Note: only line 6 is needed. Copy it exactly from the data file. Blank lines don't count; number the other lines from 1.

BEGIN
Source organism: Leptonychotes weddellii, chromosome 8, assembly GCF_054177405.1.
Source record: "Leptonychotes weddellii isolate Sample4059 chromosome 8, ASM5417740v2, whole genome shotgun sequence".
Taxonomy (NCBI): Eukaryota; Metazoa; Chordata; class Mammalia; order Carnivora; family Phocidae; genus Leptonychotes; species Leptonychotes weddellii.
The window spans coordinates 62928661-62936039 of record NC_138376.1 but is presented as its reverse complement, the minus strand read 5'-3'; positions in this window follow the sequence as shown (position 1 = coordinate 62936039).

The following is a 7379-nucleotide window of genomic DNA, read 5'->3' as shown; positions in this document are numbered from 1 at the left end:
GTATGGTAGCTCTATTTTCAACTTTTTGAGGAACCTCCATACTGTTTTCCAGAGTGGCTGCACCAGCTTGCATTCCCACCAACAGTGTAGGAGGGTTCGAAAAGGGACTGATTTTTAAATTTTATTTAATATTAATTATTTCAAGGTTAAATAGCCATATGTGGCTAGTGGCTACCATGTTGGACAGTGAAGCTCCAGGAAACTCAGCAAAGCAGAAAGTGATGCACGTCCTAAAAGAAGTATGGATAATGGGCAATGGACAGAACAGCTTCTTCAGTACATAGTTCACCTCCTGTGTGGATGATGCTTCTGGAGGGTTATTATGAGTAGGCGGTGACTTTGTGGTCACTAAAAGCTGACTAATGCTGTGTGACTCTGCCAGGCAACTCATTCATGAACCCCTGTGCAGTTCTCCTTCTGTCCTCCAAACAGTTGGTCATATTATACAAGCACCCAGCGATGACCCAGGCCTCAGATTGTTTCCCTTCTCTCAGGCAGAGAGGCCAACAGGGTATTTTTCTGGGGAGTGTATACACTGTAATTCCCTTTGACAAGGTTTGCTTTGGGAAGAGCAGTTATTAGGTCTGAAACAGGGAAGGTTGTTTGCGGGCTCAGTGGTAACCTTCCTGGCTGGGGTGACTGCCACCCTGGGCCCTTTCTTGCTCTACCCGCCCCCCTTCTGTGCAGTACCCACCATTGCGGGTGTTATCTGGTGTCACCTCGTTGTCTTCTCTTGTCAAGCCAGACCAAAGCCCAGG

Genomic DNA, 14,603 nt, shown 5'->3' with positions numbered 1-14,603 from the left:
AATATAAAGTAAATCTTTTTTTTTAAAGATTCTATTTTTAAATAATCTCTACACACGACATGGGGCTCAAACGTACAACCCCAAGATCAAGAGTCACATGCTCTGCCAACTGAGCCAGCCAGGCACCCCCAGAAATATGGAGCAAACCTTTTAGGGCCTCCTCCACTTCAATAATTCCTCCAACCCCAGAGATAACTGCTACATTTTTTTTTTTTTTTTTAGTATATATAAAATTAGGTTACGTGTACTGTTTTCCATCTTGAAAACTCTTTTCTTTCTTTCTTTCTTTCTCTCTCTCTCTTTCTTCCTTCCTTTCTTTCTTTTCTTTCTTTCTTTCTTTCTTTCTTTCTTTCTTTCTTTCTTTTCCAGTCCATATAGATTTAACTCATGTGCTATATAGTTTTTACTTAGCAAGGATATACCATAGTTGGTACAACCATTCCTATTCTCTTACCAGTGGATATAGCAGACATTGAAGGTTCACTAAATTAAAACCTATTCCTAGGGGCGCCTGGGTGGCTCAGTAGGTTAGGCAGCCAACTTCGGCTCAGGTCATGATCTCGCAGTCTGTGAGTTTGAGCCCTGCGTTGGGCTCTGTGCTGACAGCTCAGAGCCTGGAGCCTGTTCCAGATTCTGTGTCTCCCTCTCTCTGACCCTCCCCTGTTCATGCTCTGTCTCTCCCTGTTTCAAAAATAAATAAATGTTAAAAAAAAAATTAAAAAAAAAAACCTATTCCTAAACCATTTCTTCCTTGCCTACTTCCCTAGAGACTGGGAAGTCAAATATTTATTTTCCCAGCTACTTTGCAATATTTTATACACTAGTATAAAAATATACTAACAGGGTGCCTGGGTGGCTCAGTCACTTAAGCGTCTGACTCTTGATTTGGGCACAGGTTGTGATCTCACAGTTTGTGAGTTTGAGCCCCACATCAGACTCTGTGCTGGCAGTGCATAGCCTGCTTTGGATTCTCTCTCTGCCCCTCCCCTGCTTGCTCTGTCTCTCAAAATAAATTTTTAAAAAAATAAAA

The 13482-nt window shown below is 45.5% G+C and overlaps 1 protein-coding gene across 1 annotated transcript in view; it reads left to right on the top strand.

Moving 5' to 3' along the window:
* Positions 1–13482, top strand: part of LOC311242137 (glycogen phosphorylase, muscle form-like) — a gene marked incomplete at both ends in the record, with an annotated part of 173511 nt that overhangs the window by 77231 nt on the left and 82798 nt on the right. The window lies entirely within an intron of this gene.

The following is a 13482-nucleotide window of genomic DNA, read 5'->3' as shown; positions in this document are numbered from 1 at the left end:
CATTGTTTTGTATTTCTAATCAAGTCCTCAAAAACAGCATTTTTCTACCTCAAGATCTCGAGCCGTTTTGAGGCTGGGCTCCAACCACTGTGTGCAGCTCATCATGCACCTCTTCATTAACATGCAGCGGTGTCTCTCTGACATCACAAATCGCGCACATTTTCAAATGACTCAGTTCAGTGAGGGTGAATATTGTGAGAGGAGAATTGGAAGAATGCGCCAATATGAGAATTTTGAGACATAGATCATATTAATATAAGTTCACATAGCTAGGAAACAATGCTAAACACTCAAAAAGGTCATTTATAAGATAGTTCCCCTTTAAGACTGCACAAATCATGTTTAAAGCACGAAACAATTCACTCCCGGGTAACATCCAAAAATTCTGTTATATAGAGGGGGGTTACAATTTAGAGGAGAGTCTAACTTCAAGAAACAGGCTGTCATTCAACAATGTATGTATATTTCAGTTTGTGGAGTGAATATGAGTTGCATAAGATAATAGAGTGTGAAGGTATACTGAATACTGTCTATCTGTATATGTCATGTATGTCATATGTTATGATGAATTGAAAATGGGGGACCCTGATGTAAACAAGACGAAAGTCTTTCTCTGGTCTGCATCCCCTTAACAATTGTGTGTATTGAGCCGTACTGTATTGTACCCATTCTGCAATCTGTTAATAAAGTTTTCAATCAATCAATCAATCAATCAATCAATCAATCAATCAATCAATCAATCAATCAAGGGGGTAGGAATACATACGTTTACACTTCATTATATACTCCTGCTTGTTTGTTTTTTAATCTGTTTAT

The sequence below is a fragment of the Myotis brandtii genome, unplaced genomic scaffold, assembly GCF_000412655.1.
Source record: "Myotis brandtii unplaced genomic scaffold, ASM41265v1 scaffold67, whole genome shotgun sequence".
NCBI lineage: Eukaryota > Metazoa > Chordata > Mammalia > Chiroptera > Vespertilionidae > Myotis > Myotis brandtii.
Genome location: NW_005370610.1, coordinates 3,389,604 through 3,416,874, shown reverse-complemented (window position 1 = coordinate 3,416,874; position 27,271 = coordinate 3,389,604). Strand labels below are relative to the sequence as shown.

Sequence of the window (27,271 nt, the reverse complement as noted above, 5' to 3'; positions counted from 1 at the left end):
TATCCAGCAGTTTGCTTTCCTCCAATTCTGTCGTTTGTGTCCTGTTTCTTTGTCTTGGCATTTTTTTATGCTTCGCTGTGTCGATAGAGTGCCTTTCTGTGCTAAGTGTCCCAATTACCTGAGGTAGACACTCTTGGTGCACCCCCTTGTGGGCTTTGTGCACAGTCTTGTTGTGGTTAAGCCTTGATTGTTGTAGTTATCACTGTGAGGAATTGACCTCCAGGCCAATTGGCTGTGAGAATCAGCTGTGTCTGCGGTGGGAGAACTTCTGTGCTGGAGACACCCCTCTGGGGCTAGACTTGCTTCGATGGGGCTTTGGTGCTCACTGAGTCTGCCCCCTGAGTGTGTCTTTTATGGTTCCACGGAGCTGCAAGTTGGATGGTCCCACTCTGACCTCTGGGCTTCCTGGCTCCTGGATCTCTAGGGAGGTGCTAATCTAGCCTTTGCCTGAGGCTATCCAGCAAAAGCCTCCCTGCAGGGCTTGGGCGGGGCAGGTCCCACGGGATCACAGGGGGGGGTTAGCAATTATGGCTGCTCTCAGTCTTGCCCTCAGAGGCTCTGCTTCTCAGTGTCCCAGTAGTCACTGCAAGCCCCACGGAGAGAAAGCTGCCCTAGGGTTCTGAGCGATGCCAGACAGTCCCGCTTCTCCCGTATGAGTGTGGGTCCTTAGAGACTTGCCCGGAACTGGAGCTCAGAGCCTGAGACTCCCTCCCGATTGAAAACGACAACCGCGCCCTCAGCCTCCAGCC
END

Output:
GTATGGTAGCTCTATTTTCAACTTTTTGAGGAACCTCCATACTGTTTTCCAGAGTGGCTGCACCAGCTTGCATTCCCACCAACAGTGTAGGAGGGTTCGAAAAGGGACTGATTTTTAAATTTTATTTAATATTAATTATTTCAAGGTTAAATAGCCATATGTGGCTAGTGGCTACCATGTTGGACAGTGAAGCTCCAGGAAACTCAGCAAAGCAGAAAGTGATGCACGTCCTAAAAGAAGTATGGATAATGGGCAATGGACAGAACAGCTTCTTCAGTACATAGTTCACCTCCTGTGTGGATGATGCTTCTGGAGGGTTATTATGAGTAGGCGGTGACTTTGTGGTCACTAAAAGCTGACTAATGCTGTGTGACTCTGCCAGGCAACTCATTCATGAACCCCTGTGCAGTTCTCCTTCTGTCCTCCAAACAGTTGGTCATATTATACAAGCACCCAGCGATGACCCAGGCCTCAGATTGTTTCCCTTCTCTCAGGCAGAGAGGCCAACAGGGTATTTTTCTGGGGAGTGTATACACTGTAATTCCCTTTGACAAGGTTTGCTTTGGGAAGAGCAGTTATTAGGTCTGAAACAGGGAAGGTTGTTTGCGGGCTCAGTGGTAACCTTCCTGGCTGGGGTGACTGCCACCCTGGGCCCTTTCTTGCTCTACCCGCCCCCCTTCTGTGCAGTACCCACCATTGCGGGTGTTATCTGGTGTCACCTCGTTGTCTTCTCTTGTCAAGCCAGACCAAAGCCCAGG